The global non-life industry generated around USD 2 200 billion of premium income in 2017, of which around 20% came from emerging markets. Non-life insurance ranges from standardised motor and household insurance to sophisticated tailor-made liability and property covers, including specialty commercial and industrial risk insurance.
Market size in USD billions
Estimated global premium income in 2017
Estimated global premium growth in 2017
Premiums have risen moderately in almost all countries/regions in 2017 due to stronger economic growth. Global non-life premiums are up an estimated 3% in real terms, after a 2.3% gain in 2016. Underwriting conditions have remained soft, particularly in commercial insurance.
In the advanced economies, real premiums have grown by about 2% in 2017, up slightly from 1.5% in 2016. The US market expanded by 4.7%, fueled by strong growth in motor premiums. In Western Europe, stronger motor business in Germany, France, Spain and the UK supported premium growth. Growth was weak again in Italy due to continued softening in motor, albeit at a more moderate pace than in previous years. In Japan, premiums resumed mild real growth of 1% in 2017, after a 0.5% decline in 2016, which was driven by a sharp decline of long-term fire products. Compulsory motor premiums declined due to premium rates cut. In Australia, premiums were up 2%, while growth in personal lines remained solid and commercial insurance premiums returned to growth on the back of better economic performance and rising premium rates.
Non-life premiums in the emerging markets have grown by an estimated 6% in 2017, up slightly from 2016 and 2015, but slower than the 8% annual average growth between 2010 and 2014. The deceleration has been due to continued economic stagnation, and positive but slow premium growth in Latin America and Africa. Meanwhile, premiums in emerging Asia are up almost 10% driven by double-digit growth in China and India, its largest markets. In Central and Eastern Europe (CEE), premiums have grown by less than 5% this year due to contraction in Russia.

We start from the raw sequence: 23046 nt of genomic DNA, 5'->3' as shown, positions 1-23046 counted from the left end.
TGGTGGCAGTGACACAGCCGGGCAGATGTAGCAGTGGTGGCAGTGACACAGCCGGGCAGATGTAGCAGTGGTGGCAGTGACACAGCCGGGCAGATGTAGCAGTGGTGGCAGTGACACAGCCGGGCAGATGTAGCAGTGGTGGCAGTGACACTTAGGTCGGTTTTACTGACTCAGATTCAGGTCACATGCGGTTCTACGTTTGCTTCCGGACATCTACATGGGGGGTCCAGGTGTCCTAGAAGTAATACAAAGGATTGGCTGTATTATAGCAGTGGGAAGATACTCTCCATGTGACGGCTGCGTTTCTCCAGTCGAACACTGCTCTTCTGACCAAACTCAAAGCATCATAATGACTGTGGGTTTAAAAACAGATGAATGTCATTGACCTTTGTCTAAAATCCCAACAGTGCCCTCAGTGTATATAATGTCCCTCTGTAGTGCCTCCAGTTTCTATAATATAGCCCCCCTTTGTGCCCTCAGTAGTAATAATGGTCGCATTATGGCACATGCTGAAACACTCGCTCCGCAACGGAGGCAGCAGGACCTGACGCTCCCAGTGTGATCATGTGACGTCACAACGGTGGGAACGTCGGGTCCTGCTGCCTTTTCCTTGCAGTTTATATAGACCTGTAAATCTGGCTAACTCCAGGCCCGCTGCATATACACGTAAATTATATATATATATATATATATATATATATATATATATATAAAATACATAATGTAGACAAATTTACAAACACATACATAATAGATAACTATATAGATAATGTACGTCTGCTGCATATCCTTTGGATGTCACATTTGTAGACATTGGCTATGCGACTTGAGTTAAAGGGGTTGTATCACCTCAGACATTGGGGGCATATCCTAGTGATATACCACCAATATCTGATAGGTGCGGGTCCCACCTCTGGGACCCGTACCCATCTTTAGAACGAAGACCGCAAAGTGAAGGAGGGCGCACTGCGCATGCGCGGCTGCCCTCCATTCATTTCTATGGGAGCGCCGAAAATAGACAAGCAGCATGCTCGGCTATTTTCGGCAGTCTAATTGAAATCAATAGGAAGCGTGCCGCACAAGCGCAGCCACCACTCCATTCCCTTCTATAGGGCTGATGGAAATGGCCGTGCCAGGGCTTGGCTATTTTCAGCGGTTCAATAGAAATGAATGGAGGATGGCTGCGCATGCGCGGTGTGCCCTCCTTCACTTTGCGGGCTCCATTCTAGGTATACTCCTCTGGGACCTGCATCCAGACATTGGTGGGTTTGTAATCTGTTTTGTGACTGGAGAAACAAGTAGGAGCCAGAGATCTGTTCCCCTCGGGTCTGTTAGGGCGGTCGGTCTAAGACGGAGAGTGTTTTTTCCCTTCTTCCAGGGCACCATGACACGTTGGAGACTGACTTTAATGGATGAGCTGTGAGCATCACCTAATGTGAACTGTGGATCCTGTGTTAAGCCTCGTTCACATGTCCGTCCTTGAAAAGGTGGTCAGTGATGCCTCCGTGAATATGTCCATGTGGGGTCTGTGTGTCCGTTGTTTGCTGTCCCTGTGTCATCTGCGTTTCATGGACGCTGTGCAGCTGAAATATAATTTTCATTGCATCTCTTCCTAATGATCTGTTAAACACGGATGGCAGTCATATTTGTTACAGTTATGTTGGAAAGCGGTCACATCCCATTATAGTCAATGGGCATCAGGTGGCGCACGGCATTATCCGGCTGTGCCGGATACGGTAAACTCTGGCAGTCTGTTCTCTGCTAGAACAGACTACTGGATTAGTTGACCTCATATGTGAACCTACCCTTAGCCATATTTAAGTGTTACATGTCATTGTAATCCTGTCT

Global non-life industry profitability has declined in 2017, with return on equity (ROE) down to 3% from 6% in 2016, and well below 10% in 2013 and 2014. The 2017 results have been driven by three main factors: soft underwriting conditions, low investment yields and large natural catastrophe losses in the US. Investment returns for non-life insurers remain under pressure. Average yields are low and operating cash flows are weak given slowing premium growth and weak underwriting results. The contribution of investment returns to profitability has declined further in 2017 to around 9% of net premiums earned.
In the US, losses from hurricanes Harvey, Irma and Maria are to add a significant natural catastrophe loss burden for 2017. We expect a full-year 2017 combined ratio of around 109% for the US property & casualty (P&C) industry. During the first half of 2017, the personal lines´ combined ratio deteriorated by 0.9 percentage points to 103.8%. The combined ratio for commercial lines, however, improved 0.4 percentage points to 96.4%. Underwriting profitability in Europe was more or less stable in the first half of 2017 compared to the full-year 2016. Generally, the markets profited from low natural catastrophe losses, which helped property lines. Claims costs in motor insurance continued to trend upwards in the most important markets. In Germany, underwriting profitability fell by 1 percentage point during the first half of 2017 due to increased claims in virtually all lines of business. In Italy, the Nordics and Switzerland, underwriting profits have remained stable. Non-life insurers´ profitability in Australia has improved in 2017, despite higher natural catastrophe losses. This reflects higher premium rates, reserve releases and higher reinsurance protection. In Japan, domestic non-life insurers are estimated to have had stable underwriting profits in 2017, driven mainly by benign natural catastrophe losses.
The global economic outlook for 2018 and 2019 is positive and demand for non-life insurance is expected to increase. Premium growth momentum is expected to accelerate slightly in nominal terms, supported by economic activity and moderate price increases. Emerging markets are expected to be the main driver of growth, with premiums forecast to rise by 6% to 7% in real terms in 2018 and 2019.
Assuming average natural catastrophe losses, overall underwriting profitability globally is expected to improve in 2018. Positive rate dynamics and demand for new types of cover is expected to support premium growth in the coming years.
1 The calculation of the industry average profitability is based on data for the following eight leading non-life insurance markets: Australia, Canada, France, Germany, Italy, Japan, the UK and the US.